Error(msg string, fields ...map[string]interface{})

You can easily create an interface like this and implement an adapter for the logging library of your choice without wiring it into your application which makes the actual library a less important detail.

Why not Go kit logger?

Go-kit deserves it's own entry because for quite some time I was really fond of the its logger interface and it was the closest thing to become an official Go logging solution. I still think it is great, because the interface is very simple, yet it's incredibly powerful. But this simplicity is why I ultimately stopped using it as my primary logger (or I should say: stopped knowing that I actually use it).

Just a short recap of the interface itself:

type Logger interface {
	Log(keyvals ...interface{}) error

It's really simple and easy to use in any application. Following Go's guidelines of using interfaces, one can easily copy this interface and just use it to decouple the code from Go kit itself.

The problem with this interface appears when you try to do "advanced stuff" (like structured logging or adding a level to a log event):

import (

// ...

logger := log.With(logger, "key", "value")
level.Info(logger).Log("msg", "message")

As you can see doing any kind of structured or leveled logging requires to import Go kit packages after all, which takes us back to Why not just X logger?.

In short: Using Go kit directly - no matter how awesome its interface is - suffers from the same problem as using any other logging library.

One could implement all those functions for a custom interface based on Go kit, but it probably isn't worth the hassle. Defining a more verbose, custom interface is a lot easier to work with. That being said, Go kit logger can very well serve as a perfect base for an implementation of that interface.

The proposal linked above contains many examples why the authors ended up with an interface like this. Go check it out, you might just have the same use cases which could make the Go kit interface a better fit than the one in this library.

Why not logger.With(keyvals ...interface{})?

There is an increasing tendency of logging libraries implementing the following interface:

type Logger interface {
	// ...
	With(keyvals ...interface{})

The arguments behind this interface are being simple and convenient, not as verbose as a map of fields. There are also usual arguments against the alternative solutions, (eg. a map[string]interface{} endorsed by this library) like not being able to order fields, being forced to import a concrete type, like logur.Fields or (quite often) performance questions.

Ultimately, this is not completely independent from personal taste, so one will always prefer one or the other. (You can read more in the above linked Go kit proposal).

Let's take a look at these arguments one by one:

1. Simplicity and verbosity

This is something that's hard to argue with, but also a little bit subjective. Here is a comparison of a single line context logging:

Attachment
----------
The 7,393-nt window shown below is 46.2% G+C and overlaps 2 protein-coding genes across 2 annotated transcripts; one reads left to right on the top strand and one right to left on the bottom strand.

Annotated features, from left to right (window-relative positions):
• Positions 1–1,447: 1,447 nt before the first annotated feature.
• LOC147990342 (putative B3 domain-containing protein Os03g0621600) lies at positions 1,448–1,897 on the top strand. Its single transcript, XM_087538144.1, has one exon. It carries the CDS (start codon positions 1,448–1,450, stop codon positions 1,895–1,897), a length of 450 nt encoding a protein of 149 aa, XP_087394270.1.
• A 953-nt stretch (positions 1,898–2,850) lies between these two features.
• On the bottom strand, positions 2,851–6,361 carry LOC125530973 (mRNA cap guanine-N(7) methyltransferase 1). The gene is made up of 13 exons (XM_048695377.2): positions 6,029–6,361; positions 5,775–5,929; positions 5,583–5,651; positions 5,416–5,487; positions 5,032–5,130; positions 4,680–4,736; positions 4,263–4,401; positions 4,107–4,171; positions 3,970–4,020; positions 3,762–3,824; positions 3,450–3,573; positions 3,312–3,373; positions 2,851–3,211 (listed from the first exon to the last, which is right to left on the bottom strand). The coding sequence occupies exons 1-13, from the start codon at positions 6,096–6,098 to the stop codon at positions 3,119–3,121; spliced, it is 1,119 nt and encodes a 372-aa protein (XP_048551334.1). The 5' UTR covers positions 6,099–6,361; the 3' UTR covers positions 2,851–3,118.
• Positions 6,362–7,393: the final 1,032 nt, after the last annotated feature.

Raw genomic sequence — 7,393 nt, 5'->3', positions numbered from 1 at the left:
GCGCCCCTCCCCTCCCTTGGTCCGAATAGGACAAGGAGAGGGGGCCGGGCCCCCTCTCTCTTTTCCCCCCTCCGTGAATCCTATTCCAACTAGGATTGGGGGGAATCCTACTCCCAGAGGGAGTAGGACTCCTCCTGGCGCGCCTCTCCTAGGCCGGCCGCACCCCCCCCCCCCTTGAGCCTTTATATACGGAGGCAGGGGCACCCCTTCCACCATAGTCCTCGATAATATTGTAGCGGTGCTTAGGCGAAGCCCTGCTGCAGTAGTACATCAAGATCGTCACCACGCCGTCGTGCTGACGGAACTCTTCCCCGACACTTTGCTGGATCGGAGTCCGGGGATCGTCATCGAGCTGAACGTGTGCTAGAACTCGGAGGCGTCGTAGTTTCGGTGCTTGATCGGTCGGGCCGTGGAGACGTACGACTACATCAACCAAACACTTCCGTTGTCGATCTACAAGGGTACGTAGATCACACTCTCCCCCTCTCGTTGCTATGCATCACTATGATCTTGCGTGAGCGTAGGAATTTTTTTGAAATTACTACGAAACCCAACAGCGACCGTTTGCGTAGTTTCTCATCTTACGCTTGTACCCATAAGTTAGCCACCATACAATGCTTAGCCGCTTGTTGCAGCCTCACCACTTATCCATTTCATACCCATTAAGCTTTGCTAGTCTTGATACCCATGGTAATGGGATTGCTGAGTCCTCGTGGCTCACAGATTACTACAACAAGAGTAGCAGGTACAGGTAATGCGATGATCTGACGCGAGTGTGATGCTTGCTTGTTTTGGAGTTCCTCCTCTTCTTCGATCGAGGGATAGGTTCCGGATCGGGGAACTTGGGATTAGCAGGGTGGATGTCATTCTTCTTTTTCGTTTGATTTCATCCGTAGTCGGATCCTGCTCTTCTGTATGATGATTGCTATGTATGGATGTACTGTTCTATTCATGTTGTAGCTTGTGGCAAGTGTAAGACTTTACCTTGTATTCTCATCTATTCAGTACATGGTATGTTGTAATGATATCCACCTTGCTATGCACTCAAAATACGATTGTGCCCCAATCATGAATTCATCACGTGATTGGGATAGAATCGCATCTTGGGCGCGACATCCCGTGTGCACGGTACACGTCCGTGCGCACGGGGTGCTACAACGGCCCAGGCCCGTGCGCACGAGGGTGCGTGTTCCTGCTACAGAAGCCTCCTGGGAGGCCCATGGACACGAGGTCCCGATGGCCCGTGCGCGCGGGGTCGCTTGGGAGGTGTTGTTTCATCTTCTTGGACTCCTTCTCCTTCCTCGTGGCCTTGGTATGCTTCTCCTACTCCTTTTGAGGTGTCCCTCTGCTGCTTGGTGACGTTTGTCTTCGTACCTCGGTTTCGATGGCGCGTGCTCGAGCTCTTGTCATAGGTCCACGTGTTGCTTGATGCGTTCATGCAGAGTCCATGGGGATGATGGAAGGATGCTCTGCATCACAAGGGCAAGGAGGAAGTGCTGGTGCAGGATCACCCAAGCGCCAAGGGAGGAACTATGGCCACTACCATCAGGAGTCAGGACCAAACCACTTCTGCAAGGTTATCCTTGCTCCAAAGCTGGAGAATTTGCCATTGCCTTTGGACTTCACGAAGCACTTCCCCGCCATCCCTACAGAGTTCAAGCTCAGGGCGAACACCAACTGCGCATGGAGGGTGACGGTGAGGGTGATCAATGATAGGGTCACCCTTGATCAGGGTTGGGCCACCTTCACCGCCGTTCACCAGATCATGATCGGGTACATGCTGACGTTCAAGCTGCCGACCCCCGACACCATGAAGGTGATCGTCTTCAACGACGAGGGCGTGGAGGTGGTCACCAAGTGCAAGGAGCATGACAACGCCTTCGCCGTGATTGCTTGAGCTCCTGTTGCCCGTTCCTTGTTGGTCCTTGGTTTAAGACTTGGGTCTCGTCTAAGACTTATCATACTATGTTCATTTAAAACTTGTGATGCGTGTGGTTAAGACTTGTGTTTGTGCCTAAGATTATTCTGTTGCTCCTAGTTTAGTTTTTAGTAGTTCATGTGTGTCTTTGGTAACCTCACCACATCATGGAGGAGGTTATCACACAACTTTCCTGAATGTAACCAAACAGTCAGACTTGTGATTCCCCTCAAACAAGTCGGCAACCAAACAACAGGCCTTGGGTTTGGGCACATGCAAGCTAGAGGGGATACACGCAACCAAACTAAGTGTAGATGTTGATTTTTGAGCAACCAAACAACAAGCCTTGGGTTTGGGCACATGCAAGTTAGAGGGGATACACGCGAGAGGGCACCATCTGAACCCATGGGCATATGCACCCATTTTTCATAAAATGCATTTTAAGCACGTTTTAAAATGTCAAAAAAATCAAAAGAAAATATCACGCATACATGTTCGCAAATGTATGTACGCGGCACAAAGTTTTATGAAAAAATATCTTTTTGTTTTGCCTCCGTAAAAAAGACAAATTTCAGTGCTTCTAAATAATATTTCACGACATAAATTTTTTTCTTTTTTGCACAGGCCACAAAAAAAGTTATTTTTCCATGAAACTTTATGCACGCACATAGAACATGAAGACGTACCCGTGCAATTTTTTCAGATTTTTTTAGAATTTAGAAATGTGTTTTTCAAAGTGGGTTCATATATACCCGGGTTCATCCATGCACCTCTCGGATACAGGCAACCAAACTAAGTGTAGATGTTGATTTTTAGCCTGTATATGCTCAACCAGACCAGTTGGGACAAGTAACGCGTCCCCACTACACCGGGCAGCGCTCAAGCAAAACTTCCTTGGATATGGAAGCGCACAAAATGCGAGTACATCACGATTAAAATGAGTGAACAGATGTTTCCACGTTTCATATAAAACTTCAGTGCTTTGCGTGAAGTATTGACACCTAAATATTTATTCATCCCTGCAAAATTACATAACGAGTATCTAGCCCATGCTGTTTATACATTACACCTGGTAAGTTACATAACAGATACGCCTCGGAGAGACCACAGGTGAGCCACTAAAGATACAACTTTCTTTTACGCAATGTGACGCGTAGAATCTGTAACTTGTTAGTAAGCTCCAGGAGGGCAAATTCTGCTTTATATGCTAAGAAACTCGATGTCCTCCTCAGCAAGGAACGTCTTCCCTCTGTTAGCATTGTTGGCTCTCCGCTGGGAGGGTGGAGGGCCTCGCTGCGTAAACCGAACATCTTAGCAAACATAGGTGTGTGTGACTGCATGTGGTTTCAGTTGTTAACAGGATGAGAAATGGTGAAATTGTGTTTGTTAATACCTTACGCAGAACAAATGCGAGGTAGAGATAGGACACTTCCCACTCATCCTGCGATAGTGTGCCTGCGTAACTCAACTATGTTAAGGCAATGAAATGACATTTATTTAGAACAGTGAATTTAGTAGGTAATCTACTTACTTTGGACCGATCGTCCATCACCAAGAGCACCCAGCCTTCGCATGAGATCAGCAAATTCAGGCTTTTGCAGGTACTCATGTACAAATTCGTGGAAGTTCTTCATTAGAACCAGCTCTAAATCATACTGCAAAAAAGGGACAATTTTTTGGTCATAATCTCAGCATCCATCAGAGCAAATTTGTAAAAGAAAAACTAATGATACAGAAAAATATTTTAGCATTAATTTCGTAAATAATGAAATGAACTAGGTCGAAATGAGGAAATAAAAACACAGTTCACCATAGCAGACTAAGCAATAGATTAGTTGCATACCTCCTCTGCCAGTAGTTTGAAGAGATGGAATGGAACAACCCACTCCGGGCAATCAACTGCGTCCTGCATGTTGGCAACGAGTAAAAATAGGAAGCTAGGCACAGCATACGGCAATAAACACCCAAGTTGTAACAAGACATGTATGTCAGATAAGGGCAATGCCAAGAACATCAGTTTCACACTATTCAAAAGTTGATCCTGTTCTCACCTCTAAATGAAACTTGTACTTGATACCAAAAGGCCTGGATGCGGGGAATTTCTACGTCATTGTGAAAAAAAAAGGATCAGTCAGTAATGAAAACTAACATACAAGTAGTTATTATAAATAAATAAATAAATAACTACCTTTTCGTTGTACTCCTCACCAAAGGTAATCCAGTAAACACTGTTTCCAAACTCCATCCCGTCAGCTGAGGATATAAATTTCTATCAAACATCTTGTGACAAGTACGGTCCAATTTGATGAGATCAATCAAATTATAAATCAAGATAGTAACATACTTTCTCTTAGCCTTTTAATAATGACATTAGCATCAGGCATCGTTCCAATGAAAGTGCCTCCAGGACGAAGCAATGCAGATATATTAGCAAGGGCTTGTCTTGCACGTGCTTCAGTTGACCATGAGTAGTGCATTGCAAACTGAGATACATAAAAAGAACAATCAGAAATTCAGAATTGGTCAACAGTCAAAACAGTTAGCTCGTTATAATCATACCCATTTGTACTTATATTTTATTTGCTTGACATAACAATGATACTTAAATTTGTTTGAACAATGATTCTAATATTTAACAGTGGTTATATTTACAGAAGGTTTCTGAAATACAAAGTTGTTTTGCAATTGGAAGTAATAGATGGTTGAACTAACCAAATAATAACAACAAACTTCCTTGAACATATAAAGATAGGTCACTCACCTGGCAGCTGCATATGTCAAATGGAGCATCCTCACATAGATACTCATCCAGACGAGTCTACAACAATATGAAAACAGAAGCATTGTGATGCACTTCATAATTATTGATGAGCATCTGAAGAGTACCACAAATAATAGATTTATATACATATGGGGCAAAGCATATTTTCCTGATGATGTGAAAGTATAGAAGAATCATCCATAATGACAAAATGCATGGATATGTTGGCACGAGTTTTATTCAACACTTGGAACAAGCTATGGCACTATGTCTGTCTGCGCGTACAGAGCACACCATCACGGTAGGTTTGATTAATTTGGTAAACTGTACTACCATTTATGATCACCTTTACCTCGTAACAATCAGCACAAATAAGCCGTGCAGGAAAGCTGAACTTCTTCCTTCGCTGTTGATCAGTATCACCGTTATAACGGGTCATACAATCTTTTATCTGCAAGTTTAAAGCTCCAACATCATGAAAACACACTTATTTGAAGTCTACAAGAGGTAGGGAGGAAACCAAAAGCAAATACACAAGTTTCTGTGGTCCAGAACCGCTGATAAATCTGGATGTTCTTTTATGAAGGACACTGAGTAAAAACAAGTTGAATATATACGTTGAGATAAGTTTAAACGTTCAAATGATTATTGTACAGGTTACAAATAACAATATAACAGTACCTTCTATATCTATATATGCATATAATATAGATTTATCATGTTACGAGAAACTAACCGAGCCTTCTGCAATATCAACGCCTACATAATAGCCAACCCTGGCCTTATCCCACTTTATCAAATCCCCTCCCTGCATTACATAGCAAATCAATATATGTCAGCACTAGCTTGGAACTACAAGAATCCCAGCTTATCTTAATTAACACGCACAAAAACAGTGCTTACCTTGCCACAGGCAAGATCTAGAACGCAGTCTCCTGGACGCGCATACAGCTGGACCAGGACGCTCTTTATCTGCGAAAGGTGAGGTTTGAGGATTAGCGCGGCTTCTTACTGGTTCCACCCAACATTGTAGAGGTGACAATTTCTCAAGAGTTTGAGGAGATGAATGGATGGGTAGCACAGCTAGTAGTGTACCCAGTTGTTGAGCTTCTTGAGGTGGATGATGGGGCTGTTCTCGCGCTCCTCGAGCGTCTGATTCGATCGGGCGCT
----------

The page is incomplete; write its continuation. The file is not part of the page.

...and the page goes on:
logger = log.With(logger, "key", "value", "key2", "value")
logger = logur.WithFields(logger, map[string]interface{}{"key": "value", "key2": "value"})

Obviously the second one is more verbose, takes a bit more efforts to write, but it is rather a question of habits.

Let's take a look at a multiline example as well:

logger = log.With(logger,
	"key", "value",
	"key2", "value",

logger = logur.WithFields(logger, map[string]interface{}{
	"key": "value",
	"key2": "value",

The difference is less visible in this case and harder to argue that one is better than the other.

Also, defining a custom type is relatively easy which makes the difference even smaller:

logger = log.With(logger,
	"key", "value",
	"key2", "value",

type LogFields map[string]interface{}

logger = logur.WithFields(logger, LogFields{
	"key": "value",
	"key2": "value",

2. Ordering fields

This is one of the less known arguments against maps in the context of logging, you can read about it in the Go kit proposal.

Since maps are unordered in Go, fields added to a log line might not always look like the same on the output. Variadic (slice) arguments do not suffer from this issue. However, most implementations convert slices internally to maps, so if ordering matters, most logging libraries won't work anyway.

Also, this library is not a one size fits all proposal and doesn't try to solve 100% of the problems (unlike the official logger proposal), but rather aim for the most common use cases which doesn't include ordering of fields.

3. Performance

Comparing the performance of different solutions is not easy and depends heavily on the interface.

For example, Uber's Zap comes with a rich interface (thus requires you to couple your code to Zap), but also promises zero-allocation in certain scenarios, making it an extremely fast logging library. If being very fast is a requirement for you, even at the expense tight coupling, then Zap is a great choice.

More generic interfaces often use ... well interface{} for structured context, but interface allocations are much cheaper now.